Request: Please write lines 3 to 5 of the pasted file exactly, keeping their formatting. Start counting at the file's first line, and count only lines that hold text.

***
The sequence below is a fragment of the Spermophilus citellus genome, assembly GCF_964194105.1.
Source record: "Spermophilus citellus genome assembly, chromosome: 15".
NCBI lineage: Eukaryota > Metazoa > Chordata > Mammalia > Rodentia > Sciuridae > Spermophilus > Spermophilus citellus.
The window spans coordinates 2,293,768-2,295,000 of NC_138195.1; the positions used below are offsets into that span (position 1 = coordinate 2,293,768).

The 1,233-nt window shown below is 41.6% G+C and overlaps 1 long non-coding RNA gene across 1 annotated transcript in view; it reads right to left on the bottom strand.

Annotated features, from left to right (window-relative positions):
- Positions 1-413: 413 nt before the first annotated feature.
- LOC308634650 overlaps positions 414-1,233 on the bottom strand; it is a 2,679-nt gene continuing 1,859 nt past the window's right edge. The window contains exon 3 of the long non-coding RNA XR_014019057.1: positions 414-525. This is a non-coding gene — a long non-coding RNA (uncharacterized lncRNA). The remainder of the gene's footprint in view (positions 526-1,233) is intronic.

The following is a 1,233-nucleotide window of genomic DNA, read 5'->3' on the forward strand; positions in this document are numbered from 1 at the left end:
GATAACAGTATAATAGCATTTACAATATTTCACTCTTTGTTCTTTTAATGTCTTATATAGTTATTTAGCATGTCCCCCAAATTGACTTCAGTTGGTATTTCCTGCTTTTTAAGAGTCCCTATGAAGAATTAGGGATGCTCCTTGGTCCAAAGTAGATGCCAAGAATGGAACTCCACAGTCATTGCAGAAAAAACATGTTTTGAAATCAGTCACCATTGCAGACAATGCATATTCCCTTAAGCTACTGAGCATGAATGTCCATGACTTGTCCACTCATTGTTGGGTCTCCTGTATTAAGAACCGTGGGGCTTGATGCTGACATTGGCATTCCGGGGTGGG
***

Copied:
NCBI lineage: Eukaryota > Metazoa > Chordata > Mammalia > Rodentia > Sciuridae > Spermophilus > Spermophilus citellus.
The window spans coordinates 2,293,768-2,295,000 of NC_138195.1; the positions used below are offsets into that span (position 1 = coordinate 2,293,768).

The 1,233-nt window shown below is 41.6% G+C and overlaps 1 long non-coding RNA gene across 1 annotated transcript in view; it reads right to left on the bottom strand.